For an in-depth, yet accessible guide to oil drilling, HowStuffWorks has a 9-page article which explains the process from start to end in fantastic detail. And if you’re looking for a step-by-step visualization of the process, I’d recommend this video from the YouTube channel Oil & Gas Videos.
What is it used for?
The Energy Information Administration estimates that the global consumption rate of petroleum is around 92.9 million barrels per day (for reference, 1 barrel is equivalent to 42 gallons, or 159 litres). That’s almost 34 billion barrels – or over 5 trillion litres – a year. Where does it all go?
One obvious use is fuel – petrol, diesel and jet fuel. It’s estimated that of the 7.5 billion barrels of oil consumed by the US in 2019, 3.4 billion was used just for gasoline.
Another use that might come to mind is energy. Petroleum accounts for ⅓ of the world’s energy demand. However, while about 37% of the UK’s energy comes from fossil fuels, oil only accounts for around 3%.
What else is petroleum used for?
Well – almost everything.
The reason for this is that crude oil is used to make plastic. According to the International Association of Oil & Gas Producers, petroleum and its derivatives are used in all spheres of life, from the nylon and polyester in your clothes, to food packaging, cosmetics, pharmaceuticals, furniture, pesticides, and everything in between. Think of any random object you like. Thought of something? Yes, that was produced with the help of crude oil. Footballs, TVs, shoes, crayons, moisturizer, paint, aspirin – heck, even if you said “carrot” I can almost guarantee that the pesticides, fertiliser and transportation involved in the story of that salad-staple relied on crude oil.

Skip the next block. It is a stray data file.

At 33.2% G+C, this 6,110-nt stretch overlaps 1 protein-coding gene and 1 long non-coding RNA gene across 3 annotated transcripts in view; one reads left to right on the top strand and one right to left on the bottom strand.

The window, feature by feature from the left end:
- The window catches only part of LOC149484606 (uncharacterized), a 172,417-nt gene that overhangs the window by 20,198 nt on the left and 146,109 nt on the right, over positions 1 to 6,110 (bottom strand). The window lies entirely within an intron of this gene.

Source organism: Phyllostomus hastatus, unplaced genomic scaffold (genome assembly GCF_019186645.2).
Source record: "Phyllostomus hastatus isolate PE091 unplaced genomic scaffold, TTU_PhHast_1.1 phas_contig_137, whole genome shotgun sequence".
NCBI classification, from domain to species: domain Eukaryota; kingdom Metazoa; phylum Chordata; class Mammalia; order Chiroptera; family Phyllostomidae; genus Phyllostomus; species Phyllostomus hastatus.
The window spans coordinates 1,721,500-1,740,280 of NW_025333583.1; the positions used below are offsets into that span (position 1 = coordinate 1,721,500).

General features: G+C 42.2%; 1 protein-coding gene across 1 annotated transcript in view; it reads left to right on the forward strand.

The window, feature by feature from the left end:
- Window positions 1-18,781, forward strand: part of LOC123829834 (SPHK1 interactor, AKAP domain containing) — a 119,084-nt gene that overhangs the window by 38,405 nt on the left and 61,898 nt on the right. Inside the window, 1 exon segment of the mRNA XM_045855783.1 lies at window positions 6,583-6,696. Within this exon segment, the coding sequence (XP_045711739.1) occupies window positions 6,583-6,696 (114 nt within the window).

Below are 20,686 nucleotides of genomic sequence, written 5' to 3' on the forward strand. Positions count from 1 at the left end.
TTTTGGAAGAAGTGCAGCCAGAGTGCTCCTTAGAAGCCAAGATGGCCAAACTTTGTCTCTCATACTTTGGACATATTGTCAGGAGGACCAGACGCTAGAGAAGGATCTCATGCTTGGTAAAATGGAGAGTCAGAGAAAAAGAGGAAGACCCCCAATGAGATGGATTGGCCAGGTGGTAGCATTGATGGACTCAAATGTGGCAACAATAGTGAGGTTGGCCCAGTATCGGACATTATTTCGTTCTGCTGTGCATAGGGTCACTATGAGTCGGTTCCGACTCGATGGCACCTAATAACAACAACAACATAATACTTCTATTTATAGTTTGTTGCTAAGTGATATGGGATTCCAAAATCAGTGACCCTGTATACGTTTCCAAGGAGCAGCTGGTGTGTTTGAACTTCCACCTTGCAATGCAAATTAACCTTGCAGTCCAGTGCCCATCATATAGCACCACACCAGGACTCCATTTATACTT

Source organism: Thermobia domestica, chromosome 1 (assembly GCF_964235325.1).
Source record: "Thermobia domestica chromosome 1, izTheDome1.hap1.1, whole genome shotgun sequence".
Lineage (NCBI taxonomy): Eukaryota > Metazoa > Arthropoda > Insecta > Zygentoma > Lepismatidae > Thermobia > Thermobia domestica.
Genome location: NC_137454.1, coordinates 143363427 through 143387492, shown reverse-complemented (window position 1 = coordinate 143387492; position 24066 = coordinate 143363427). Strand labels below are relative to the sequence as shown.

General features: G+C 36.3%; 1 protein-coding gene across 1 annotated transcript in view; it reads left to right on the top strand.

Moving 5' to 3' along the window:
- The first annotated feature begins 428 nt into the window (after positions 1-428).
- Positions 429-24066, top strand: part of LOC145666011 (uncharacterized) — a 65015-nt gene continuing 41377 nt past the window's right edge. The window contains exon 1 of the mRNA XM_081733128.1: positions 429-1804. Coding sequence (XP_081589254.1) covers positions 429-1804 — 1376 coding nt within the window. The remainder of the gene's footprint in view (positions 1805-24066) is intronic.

So now you might be thinking: “oil sounds great! What’s the big deal?”. And you’re right, petroleum is great. It’s progressed almost every aspect of life – from being able to travel anywhere in the world to improving the safety and hygiene of medical environments and food production. However, it’s also immensely unsustainable and damaging to the environment…
The problem with oil
Firstly, from site preparation, drilling, extraction, transportation, refinery and consumption (typically burning), almost every stage of petroleum production incurs greenhouse gas emissions – including carbon dioxide, methane, carbon monoxide, nitrous oxide and aerosols. According to EPA statistics from 2019, the oil and gas sector is the second largest contributor of greenhouse gases in the US. One major aspect of this air pollution is vehicle exhaust. According to the National Geographic, for every 3.8 litres of petrol combusted, 9 kg of CO₂ is released. Aside from contributing to the climate crisis, this kind of large-scale pollution also affects the health of humans and other animals. One study showed that people living near oil refineries are more likely to have premature births. In fact, refineries are particularly large sources of toxic air pollutants that are associated with cancer, developmental issues in children, reproductive problems and respiratory diseases.